3 Ways Managers Can Improve Their Listening Skills

June 15, 2017

You come to work every day, focus on accomplishing goals and interact with your staff, but do you ever stop and think if you ever really hear your employees?

Managers are so busy staying on top of their own tasks and department objectives that their top priority may not include listening to the people who work for them.

This is a big problem because if employees are used to being disregarded, ignored and not heard, that leads to a poor corporate culture, high turnover and overall inefficiency.

Improve your listening skills with these tips:

Embrace Differences

In the ever present rush of getting work completed by deadline, managers often get frustrated by employees that do not fit the mould.

Whether a staffer is slower than others, asks more questions, is more argumentative or makes too many suggestions, each of those may have an upside if a leader stops to listen to the person’s reasons for their different styles.

An individual who is slower than others may be a great proofreader who will catch mistakes others who rush through their work may miss.

A person who asks a lot of questions or makes suggestions will not simply slow you down but may actually provide you with a different and more efficient way to get things done.

A worker who is seen as argumentative may be an assertive leader-in-training who is not afraid to voice their opinion.

A true leader will take the time to get to know and listen to their team members in order to best utilise their unique qualities.

Follow Up

While you may have the best intentions of devoting time to listening to your team, how do you make them feel like you are truly invested?

One of the best ways is to follow up on conversations you have had with them.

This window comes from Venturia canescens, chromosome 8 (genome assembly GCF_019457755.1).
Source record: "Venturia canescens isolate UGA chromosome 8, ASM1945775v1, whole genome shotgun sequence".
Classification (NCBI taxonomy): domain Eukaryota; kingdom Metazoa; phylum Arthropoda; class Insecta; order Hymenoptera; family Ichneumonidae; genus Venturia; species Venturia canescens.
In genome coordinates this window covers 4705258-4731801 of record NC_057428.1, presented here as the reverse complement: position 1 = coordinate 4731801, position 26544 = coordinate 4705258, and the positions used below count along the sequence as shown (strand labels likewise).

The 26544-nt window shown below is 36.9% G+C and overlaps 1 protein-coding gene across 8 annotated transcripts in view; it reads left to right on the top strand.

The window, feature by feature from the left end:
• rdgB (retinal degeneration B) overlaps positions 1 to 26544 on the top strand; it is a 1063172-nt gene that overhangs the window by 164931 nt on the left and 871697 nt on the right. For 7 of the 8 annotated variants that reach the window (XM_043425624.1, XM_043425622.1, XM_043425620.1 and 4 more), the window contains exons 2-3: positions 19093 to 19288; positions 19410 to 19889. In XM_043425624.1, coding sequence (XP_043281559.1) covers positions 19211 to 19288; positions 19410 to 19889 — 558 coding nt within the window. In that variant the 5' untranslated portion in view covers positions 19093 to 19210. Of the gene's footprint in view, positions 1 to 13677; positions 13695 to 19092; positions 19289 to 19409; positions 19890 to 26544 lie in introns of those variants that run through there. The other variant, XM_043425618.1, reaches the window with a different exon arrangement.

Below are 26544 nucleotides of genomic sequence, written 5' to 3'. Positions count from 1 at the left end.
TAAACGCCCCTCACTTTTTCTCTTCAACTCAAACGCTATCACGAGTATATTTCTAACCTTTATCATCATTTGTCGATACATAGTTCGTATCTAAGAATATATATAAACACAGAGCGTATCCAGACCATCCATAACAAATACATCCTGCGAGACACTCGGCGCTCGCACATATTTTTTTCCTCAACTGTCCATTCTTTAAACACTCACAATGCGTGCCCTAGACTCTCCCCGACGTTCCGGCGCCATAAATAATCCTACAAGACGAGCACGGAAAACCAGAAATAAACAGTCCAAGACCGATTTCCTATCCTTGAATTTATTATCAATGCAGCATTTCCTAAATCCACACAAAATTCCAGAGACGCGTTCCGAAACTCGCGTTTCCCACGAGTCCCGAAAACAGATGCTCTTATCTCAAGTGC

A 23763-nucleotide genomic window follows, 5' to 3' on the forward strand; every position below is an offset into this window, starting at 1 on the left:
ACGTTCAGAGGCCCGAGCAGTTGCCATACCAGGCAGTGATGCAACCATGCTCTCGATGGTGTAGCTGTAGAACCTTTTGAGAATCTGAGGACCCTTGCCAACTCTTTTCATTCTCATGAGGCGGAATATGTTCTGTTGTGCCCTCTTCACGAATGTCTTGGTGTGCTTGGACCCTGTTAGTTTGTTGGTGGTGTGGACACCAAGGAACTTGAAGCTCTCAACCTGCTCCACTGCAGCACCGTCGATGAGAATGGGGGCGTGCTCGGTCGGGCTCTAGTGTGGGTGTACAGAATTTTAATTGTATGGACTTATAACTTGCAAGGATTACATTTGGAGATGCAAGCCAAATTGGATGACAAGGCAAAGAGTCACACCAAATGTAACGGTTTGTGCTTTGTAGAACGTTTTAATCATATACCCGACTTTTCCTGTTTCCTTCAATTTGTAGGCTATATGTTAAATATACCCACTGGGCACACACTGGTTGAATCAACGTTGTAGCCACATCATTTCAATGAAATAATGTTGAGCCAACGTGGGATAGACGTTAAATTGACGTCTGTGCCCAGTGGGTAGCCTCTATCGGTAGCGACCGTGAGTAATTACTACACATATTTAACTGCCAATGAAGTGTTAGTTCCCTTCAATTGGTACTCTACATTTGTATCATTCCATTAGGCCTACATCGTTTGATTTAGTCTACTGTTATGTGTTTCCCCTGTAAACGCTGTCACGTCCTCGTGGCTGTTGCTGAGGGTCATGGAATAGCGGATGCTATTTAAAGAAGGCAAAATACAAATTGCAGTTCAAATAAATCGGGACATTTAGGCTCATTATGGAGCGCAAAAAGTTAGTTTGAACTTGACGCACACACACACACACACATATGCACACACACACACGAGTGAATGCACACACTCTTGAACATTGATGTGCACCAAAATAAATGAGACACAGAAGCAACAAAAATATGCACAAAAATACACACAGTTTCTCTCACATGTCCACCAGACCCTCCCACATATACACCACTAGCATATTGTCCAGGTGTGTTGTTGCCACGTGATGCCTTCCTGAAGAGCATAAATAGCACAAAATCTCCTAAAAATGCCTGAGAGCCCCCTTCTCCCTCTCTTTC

If an administrative assistant has asked for a day off to take her daughter to the doctor, make a note to ask her the following day whether her child is doing OK.

When employees come back from a holiday, inquire about how they spent their time and ask them to see photos.

Any effort you put into listening to your workers’ personal lives will show them that you see them as individuals and truly care about them and their families.

Focus On Nonverbals

When listening to your subordinates, don’t just focus on what they say, but what their body language may imply.

While they may be too shy, intimidated or scared to say something out loud to their boss, their nonverbal cues may explain what they really think or want to say.

According to a source, “60% of all human communication is nonverbal body language; 30% is your tone, so that means 90% of what you’re saying ain’t coming out of your mouth.”

Watch your staff’s eye contact, posture, gestures and facial expressions to notice whether they may be stressed, overtired, sad, excited or simply disinterested.

These cues can speak volumes more than verbal expressions, helping you to connect with your team better than ever!

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